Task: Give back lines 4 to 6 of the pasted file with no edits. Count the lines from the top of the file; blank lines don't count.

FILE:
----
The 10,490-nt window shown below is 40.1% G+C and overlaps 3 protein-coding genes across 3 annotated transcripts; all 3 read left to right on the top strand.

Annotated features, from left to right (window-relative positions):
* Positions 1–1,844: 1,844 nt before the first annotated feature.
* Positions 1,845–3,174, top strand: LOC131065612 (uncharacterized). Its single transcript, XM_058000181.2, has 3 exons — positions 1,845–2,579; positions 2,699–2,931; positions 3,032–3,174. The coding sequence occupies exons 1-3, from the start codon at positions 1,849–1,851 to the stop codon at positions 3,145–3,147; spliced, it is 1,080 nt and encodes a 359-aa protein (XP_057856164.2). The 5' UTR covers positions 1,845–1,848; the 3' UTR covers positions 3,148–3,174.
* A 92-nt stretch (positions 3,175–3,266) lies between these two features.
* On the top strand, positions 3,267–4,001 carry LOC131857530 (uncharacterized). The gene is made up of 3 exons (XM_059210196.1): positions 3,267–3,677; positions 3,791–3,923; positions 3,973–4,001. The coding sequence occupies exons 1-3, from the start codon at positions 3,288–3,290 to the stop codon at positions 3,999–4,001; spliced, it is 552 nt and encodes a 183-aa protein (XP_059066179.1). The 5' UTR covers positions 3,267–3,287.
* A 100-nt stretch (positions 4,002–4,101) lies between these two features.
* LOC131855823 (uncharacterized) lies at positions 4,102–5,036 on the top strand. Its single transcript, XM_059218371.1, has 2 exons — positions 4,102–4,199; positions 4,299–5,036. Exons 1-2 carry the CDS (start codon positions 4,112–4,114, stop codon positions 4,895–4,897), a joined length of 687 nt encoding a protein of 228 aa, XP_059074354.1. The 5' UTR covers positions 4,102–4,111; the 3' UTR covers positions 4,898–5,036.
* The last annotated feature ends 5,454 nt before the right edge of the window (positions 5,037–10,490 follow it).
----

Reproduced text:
* Positions 1,845–3,174, top strand: LOC131065612 (uncharacterized). Its single transcript, XM_058000181.2, has 3 exons — positions 1,845–2,579; positions 2,699–2,931; positions 3,032–3,174. The coding sequence occupies exons 1-3, from the start codon at positions 1,849–1,851 to the stop codon at positions 3,145–3,147; spliced, it is 1,080 nt and encodes a 359-aa protein (XP_057856164.2). The 5' UTR covers positions 1,845–1,848; the 3' UTR covers positions 3,148–3,174.
* A 92-nt stretch (positions 3,175–3,266) lies between these two features.
* On the top strand, positions 3,267–4,001 carry LOC131857530 (uncharacterized). The gene is made up of 3 exons (XM_059210196.1): positions 3,267–3,677; positions 3,791–3,923; positions 3,973–4,001. The coding sequence occupies exons 1-3, from the start codon at positions 3,288–3,290 to the stop codon at positions 3,999–4,001; spliced, it is 552 nt and encodes a 183-aa protein (XP_059066179.1). The 5' UTR covers positions 3,267–3,287.